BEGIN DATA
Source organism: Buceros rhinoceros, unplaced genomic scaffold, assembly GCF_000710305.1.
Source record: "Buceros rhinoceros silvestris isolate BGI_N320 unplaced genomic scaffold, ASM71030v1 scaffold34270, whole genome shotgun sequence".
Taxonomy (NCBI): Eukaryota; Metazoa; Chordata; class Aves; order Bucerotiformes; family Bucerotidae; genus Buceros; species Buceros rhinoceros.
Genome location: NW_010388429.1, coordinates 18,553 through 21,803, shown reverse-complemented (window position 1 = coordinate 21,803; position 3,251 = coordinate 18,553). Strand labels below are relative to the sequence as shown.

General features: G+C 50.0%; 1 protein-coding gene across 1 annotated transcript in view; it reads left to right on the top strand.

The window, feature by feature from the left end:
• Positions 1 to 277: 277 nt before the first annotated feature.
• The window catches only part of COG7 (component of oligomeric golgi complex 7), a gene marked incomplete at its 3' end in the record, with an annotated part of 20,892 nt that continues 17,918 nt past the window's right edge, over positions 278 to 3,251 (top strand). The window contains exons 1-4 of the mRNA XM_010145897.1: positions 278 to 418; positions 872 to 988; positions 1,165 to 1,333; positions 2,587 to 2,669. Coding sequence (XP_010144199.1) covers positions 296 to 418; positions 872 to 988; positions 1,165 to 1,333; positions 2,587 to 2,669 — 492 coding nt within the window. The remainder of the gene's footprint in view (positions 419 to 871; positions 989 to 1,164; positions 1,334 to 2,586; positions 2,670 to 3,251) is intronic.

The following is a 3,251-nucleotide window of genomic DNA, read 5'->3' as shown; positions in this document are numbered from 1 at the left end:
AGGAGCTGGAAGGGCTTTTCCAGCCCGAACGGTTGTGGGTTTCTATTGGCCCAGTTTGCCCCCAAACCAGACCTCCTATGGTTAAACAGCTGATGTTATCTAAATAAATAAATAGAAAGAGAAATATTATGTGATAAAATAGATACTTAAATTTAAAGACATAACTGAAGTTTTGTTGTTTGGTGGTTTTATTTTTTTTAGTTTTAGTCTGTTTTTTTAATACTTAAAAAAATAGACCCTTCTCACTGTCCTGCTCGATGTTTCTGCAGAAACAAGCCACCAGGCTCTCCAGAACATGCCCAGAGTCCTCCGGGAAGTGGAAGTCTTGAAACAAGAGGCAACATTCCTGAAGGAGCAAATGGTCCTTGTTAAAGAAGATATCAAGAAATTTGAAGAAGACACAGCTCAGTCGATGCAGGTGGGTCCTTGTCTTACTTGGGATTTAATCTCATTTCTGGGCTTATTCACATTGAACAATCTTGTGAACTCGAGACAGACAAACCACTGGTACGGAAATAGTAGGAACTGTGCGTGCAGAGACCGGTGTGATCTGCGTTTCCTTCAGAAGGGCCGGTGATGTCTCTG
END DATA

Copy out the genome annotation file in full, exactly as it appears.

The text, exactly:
Source organism: Buceros rhinoceros, unplaced genomic scaffold, assembly GCF_000710305.1.
Source record: "Buceros rhinoceros silvestris isolate BGI_N320 unplaced genomic scaffold, ASM71030v1 scaffold34270, whole genome shotgun sequence".
Taxonomy (NCBI): Eukaryota; Metazoa; Chordata; class Aves; order Bucerotiformes; family Bucerotidae; genus Buceros; species Buceros rhinoceros.
Genome location: NW_010388429.1, coordinates 18,553 through 21,803, shown reverse-complemented (window position 1 = coordinate 21,803; position 3,251 = coordinate 18,553). Strand labels below are relative to the sequence as shown.

General features: G+C 50.0%; 1 protein-coding gene across 1 annotated transcript in view; it reads left to right on the top strand.

The window, feature by feature from the left end:
• Positions 1 to 277: 277 nt before the first annotated feature.
• The window catches only part of COG7 (component of oligomeric golgi complex 7), a gene marked incomplete at its 3' end in the record, with an annotated part of 20,892 nt that continues 17,918 nt past the window's right edge, over positions 278 to 3,251 (top strand). The window contains exons 1-4 of the mRNA XM_010145897.1: positions 278 to 418; positions 872 to 988; positions 1,165 to 1,333; positions 2,587 to 2,669. Coding sequence (XP_010144199.1) covers positions 296 to 418; positions 872 to 988; positions 1,165 to 1,333; positions 2,587 to 2,669 — 492 coding nt within the window. The remainder of the gene's footprint in view (positions 419 to 871; positions 989 to 1,164; positions 1,334 to 2,586; positions 2,670 to 3,251) is intronic.

The following is a 3,251-nucleotide window of genomic DNA, read 5'->3' as shown; positions in this document are numbered from 1 at the left end:
AGGAGCTGGAAGGGCTTTTCCAGCCCGAACGGTTGTGGGTTTCTATTGGCCCAGTTTGCCCCCAAACCAGACCTCCTATGGTTAAACAGCTGATGTTATCTAAATAAATAAATAGAAAGAGAAATATTATGTGATAAAATAGATACTTAAATTTAAAGACATAACTGAAGTTTTGTTGTTTGGTGGTTTTATTTTTTTTAGTTTTAGTCTGTTTTTTTAATACTTAAAAAAATAGACCCTTCTCACTGTCCTGCTCGATGTTTCTGCAGAAACAAGCCACCAGGCTCTCCAGAACATGCCCAGAGTCCTCCGGGAAGTGGAAGTCTTGAAACAAGAGGCAACATTCCTGAAGGAGCAAATGGTCCTTGTTAAAGAAGATATCAAGAAATTTGAAGAAGACACAGCTCAGTCGATGCAGGTGGGTCCTTGTCTTACTTGGGATTTAATCTCATTTCTGGGCTTATTCACATTGAACAATCTTGTGAACTCGAGACAGACAAACCACTGGTACGGAAATAGTAGGAACTGTGCGTGCAGAGACCGGTGTGATCTGCGTTTCCTTCAGAAGGGCCGGTGATGTCTCTG